| 2:04 pm on Feb 21, 2003 (gmt 0)|
Do you mean "drywall(sheetrock)"?
| 2:07 pm on Feb 21, 2003 (gmt 0)|
is that the Irish in you, Brett?
| 2:21 pm on Feb 21, 2003 (gmt 0)|
Like the dry-erase marker kind? Just think how creative you could be... the walls could be filled with search engine relationship charts, hundreds of lines of PERL snippets, a "to do" list for after the WebmasterWorld IPO, etc. ;)
| 2:24 pm on Feb 21, 2003 (gmt 0)|
>dry-erase marker kind
yep. You can get it at diy home stores. It's the same stuff they put in alot of bathrooms above/behind showers and bathtubs.
|brotherhood of LAN|
| 2:24 pm on Feb 21, 2003 (gmt 0)|
do you smokke Brett?
if i had white walls, and the walls were to end up like the underside of my keyboard, they wouldnt be white much longer ;)
| 2:27 pm on Feb 21, 2003 (gmt 0)|
On a more serious note, if the paneling is real wood (as opposed to thin printed stuff), I've seen people paint it to give it a whitewashed look. It works pretty well in a country kitchen, I don't know about an office. Consult your interior decorator before attempting...
If the paneling is the smooth flat stuff, you might be able to have someone fill the seams and imperfections and then put wallpaper over it. You might need a double layer - they make an underlayment wallpaper to help cover imperfect surfaces. Your good paper goes over that. The cool thing about wallpaper is that you can get any kind of look you want, from high tech to English club. (I'd recommend the Star Wars print. ;))
| 5:07 pm on Feb 21, 2003 (gmt 0)|
|On a more serious note, if the paneling is real wood (as opposed to thin printed stuff), I've seen people paint it to give it a whitewashed |
That's what my wife and I did: we put up wainscot in the lower half of the dining room and painted it (and the chair rail) white. Looks nice.
| 5:12 pm on Feb 21, 2003 (gmt 0)|
One thing that works pretty well with wood paneling (fake or not)is to paint over it with Kilz, then apply any paint that you like.
For those that don't know, Kilz is an all purpose primer that sticks to any surface, plus it is cheap. Make sure to open all windows - it is rather dangerous to apply on a closed room.
| 5:23 pm on Feb 21, 2003 (gmt 0)|
Brett, you might want to add a Home Improvement and/or Tool Time thread to the list of New forums? - What do we need? [webmasterworld.com]. And we should elect some residential WebmasterWorld Wilson ;).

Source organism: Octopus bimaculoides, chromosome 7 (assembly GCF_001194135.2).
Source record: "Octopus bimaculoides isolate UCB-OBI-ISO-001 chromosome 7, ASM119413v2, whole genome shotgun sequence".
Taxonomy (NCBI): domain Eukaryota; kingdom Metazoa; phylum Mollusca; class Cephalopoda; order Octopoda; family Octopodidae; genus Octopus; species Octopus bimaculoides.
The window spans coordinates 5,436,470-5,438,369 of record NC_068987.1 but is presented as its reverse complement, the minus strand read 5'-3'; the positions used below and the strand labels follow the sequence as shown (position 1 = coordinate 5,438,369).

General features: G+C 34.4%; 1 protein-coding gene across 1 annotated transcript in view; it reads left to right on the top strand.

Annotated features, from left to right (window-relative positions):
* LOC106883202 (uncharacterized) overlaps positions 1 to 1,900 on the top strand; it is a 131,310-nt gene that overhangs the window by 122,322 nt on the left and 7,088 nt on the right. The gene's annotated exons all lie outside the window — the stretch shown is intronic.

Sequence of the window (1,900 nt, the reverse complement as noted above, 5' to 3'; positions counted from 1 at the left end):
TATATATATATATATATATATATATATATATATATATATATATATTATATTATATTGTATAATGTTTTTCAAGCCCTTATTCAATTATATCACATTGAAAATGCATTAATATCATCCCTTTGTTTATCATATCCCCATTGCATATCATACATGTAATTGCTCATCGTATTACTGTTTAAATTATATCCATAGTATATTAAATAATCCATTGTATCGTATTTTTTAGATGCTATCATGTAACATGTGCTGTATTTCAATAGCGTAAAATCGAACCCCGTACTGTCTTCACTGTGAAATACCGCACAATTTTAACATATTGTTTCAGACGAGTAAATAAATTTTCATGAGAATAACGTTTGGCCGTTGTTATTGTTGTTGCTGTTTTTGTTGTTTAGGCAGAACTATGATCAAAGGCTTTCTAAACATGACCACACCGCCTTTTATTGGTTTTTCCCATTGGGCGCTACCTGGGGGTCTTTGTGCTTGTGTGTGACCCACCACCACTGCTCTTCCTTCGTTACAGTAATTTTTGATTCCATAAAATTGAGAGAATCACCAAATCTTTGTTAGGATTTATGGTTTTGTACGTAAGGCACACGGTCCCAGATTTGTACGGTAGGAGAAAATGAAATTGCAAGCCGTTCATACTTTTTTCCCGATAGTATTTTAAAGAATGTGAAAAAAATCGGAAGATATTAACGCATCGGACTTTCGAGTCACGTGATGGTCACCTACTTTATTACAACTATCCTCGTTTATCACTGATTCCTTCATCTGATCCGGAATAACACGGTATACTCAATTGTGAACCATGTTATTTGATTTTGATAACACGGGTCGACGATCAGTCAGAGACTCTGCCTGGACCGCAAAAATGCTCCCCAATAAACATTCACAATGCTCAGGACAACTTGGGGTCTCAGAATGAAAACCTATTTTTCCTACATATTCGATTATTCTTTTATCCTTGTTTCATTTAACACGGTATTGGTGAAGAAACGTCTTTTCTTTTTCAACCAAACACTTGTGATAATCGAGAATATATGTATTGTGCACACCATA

| 5:28 pm on Feb 21, 2003 (gmt 0)|
If you're gonna whiteboard it, do it right ... sheetrock it first and then use whiteboard paint ... that way you get a high quality look/feel and a great finish ... and whiteboard usability!
| 5:29 pm on Feb 21, 2003 (gmt 0)|
Where's Martha Stewart when we need her?
| 5:31 pm on Feb 21, 2003 (gmt 0)|
One place I worked several years ago had a conference room
with whiteboard/dry erase markerboard covering all the wall
It really was quite desirable. Besides the large writting
area, the room was quite well lighted too, thanks to the
I've also seen portable whiteboards that allow you to transfer
whatever's written on them to paper/electronic format. One
of those might be something to look into too. The project
managers use them during JAD sessions with the users.
I've always remembered that nice large conference room with
the whiteboard walls. I've kept it in mind to create one
if I ever buy or build my own place rather than rent.
| 5:38 pm on Feb 21, 2003 (gmt 0)|
Marthastewart.com is only #1667 according to Alexa's traffic ranking.
Maybe Martha will barter some decorating help for better traffic. :)
| 5:50 pm on Feb 21, 2003 (gmt 0)|
The beauty of white board everywhere (with of course a wide selection of color markers) is that you can redesign by just wiping and drawing. May lower productivity though ;)
..... Martha S. (not)
| 6:11 pm on Feb 21, 2003 (gmt 0)|
Is there a lot of noise happening in your office?
My guess would be that this white board stuff all over might create a very hard accoustic environment, raising the noise/echo level quite a bit. That may not matter if you have a lot of furniture and plants standing around, but it's worth a thought anyway.
Since the surface of white board is somewhat glossy, you'll also have to be careful about where to place the lights, as you might end up with glare sources in unexpected places. That's not something you'll notice conciously right away, but it can have a strongly tiring effect on the eyes. Typical lighting installations in US offices are often a disaster under that aspect even without glossy walls.
| 7:39 pm on Feb 21, 2003 (gmt 0)|
How funny... I was just looking at the white walls in my living room, thinking one of them would look really good with wood paneling. heheh.
Of course, it wouldn't be ugly wood paneling. Maybe a natural, oiled oak finish.
Then again, a real wood wall would really highlight the fact that the new laminate flooring wasn't actually wood... *sigh*